Tulsa, Oklahoma

My beautiful daughter Vivian was born 3 months premature and spent 4 months in the NICU. She survived, but never learned to eat and requires a special formula that costs $290 a case. Our insurance company, United Healthcare, refuses to pay for this.

Vivian was diagnosed with dysphagia and reflux and had to undergo multiple surgeries – including having a g-tube inserted.  She gets 100% of her nutrition through the g-tube and due to absorption and food tolerance issues, the formula that works best for her is “Pediasure Peptide 1.5.”

We thought our insurance would cover it – but after months of purchasing the formula, we received news that United Healthcare was not paying for it – in the form of an $8,000 bill. My family is now in a panic worrying about how we are going to feed our daughter. She needs 6-7 cases a month – about $2,000. That is my entire paycheck.

Just a few years ago, United Healthcare posted a net earnings of $5.142 billion – they can afford to cover this for families that need it. Health insurance companies are susceptible to public pressure — and we believe that with enough signatures, United Healthcare will change its policy — not just for our family but for others, too. Thats why I need you to sign my petition.

Vivian is the most grateful little girl you could ever meet. She is so sweet to everyone and it breaks my heart to see her so physically delayed because she is not getting the medical care she needs and deserves.

Please sign our petition to United Healthcare demanding they cover special formulas like the one that Vivian and other children like her need to survive.

“You’re the Reason I Ran for Office”


Watch this week's edition of West Wing Week

Last week’s edition of West Wing Week took us to Guatemala with the Vice President, to our nation’s capital for the first-ever White House Summit on Working Families, and along for the ride as a woman who wrote the President gets a reply… in person.

See what else happened last week at the White House in the latest West Wing Week.

Weekly Address: Focusing on the Economic Priorities for the Middle Class Nationwide

In this week’s address, the President discussed his recent trip to Minneapolis where he met a working mother named Rebekah, who wrote the President to share the challenges her family and many middle-class Americans are facing where they work hard and sacrifice yet still can’t seem to get ahead. But instead of focusing on growing the middle class and expanding opportunity for all, Republicans in Congress continue to block commonsense economic proposals such as raising the minimum wage, extending unemployment insurance and making college more affordable.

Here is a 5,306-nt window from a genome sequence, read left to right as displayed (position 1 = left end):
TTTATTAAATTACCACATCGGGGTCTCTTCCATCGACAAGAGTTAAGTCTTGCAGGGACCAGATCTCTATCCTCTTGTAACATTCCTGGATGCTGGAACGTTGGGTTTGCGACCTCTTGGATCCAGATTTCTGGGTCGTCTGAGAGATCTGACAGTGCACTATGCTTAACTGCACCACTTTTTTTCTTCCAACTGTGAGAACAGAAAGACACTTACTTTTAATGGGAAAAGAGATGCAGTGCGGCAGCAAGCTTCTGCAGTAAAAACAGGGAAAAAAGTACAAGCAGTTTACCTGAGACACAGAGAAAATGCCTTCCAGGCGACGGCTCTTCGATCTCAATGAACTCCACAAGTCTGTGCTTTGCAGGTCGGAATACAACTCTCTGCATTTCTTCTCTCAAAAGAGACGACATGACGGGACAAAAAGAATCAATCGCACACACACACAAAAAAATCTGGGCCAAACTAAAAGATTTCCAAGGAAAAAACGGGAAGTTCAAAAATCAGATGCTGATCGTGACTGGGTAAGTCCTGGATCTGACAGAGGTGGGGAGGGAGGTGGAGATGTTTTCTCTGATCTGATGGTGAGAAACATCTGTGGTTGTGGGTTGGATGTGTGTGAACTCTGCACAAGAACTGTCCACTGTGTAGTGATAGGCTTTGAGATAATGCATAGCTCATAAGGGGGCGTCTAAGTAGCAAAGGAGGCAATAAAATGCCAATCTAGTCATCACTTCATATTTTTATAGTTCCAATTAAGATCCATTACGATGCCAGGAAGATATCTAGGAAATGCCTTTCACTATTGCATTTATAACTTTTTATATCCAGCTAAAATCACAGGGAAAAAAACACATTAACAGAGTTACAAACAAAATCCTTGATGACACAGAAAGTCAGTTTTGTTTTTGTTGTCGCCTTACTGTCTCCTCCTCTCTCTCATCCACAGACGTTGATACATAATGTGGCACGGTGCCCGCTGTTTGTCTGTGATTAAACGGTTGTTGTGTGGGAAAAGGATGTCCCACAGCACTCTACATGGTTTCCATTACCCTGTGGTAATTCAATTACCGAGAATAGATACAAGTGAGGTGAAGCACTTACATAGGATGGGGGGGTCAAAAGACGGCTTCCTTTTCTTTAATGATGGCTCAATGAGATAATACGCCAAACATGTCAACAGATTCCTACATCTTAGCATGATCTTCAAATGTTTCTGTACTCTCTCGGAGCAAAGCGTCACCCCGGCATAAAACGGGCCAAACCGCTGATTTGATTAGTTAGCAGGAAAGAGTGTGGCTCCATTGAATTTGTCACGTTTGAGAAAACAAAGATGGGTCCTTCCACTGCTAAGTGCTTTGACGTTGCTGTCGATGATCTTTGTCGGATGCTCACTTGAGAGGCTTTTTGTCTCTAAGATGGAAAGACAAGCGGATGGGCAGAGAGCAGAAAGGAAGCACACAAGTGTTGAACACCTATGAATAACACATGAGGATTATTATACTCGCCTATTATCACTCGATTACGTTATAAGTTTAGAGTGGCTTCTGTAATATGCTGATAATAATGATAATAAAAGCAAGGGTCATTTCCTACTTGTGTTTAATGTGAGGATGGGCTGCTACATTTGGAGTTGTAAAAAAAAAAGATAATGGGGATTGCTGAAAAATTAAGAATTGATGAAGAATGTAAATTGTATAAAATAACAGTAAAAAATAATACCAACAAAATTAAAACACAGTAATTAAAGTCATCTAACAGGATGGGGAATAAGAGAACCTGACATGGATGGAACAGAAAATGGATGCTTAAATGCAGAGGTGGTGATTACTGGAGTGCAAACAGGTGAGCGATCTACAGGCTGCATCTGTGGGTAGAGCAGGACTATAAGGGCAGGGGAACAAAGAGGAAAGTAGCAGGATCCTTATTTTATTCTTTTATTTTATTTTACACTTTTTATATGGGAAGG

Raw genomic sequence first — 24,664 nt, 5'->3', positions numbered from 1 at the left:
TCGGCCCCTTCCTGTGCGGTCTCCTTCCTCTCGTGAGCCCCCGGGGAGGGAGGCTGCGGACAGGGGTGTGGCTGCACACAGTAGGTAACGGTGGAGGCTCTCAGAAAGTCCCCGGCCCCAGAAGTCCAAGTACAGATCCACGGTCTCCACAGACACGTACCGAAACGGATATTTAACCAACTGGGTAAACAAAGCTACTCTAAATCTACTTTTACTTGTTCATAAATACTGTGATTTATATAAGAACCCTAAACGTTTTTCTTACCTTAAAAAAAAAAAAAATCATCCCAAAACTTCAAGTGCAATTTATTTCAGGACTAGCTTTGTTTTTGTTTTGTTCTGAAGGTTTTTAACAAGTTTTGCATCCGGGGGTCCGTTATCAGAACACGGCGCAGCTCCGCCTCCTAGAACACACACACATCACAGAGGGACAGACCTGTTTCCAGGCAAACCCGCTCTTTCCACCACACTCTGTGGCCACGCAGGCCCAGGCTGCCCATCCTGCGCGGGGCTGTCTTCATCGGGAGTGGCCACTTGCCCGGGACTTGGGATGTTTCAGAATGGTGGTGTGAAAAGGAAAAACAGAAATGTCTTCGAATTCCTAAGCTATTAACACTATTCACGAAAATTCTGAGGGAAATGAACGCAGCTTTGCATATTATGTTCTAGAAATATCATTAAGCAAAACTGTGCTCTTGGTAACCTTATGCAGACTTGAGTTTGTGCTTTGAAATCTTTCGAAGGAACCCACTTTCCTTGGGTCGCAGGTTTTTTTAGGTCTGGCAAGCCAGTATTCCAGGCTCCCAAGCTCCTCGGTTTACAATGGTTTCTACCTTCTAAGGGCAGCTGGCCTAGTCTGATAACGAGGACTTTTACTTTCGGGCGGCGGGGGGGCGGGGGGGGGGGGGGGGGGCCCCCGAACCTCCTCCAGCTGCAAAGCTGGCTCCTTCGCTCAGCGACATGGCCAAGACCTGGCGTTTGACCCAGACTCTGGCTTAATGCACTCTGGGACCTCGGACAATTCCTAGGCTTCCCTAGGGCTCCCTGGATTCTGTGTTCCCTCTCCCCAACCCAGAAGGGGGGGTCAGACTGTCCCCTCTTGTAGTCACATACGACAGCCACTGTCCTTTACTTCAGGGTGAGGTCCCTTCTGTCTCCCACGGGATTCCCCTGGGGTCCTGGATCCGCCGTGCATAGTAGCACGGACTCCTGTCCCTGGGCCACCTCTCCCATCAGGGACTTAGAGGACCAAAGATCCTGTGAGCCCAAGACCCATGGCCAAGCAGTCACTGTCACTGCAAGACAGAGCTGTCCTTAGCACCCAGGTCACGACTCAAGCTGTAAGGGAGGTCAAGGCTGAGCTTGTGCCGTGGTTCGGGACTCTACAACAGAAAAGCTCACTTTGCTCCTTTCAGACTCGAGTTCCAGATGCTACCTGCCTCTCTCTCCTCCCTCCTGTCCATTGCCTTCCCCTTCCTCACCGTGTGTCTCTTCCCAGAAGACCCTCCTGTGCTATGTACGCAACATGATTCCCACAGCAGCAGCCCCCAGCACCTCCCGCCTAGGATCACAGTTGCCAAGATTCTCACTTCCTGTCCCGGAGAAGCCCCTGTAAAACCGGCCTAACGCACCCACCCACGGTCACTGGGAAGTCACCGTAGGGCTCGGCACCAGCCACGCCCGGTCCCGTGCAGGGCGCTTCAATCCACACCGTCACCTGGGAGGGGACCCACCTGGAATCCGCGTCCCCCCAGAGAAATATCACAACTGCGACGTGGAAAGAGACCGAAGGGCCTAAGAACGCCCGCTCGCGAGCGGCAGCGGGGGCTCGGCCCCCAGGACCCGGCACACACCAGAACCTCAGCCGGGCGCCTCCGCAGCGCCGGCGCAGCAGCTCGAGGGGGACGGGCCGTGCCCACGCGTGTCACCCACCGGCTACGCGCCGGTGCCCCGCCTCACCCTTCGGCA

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A Day in the Life: Rebekah from Minneapolis

This past March, a mom from Minneapolis named Rebekah wrote the President a letter about the increasing costs of taking care of her family. She told him about her day-to-day struggles, and let him know what she thinks needs to change. Last week, the President traveled to Minnesota to spend some time with her. Check out the live-blog from President Obama’s trip.

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President Obama on Climate Change: “You Can Ignore the Facts; You Can’t Deny the Facts”

Last Wednesday, President Obama addressed the League of Conservation Voters at their annual Capital Dinner. In his remarks, he commended them for their work to protect the planet, and emphasized that the work is “even more urgent and more important” now than when he last spoke to the League in 2006, due to the rapidly growing threat of climate change.

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Mercy For Animals Canada


Diane J. Brisebois: Demandez au Conseil canadien du commerce de détail d’interdire les cages à veaux

by Mercy For Animals Canada | 61,253 supporters

Je suis enquêteur avec Mercy For Animals Canada, et pendant huit semaines, j’ai travaillé dans une ferme industrielle de production de veaux qui approvisionne beaucoup des plus gros détaillants d’épicerie canadiens. Rien n’aurait pu me préparer aux…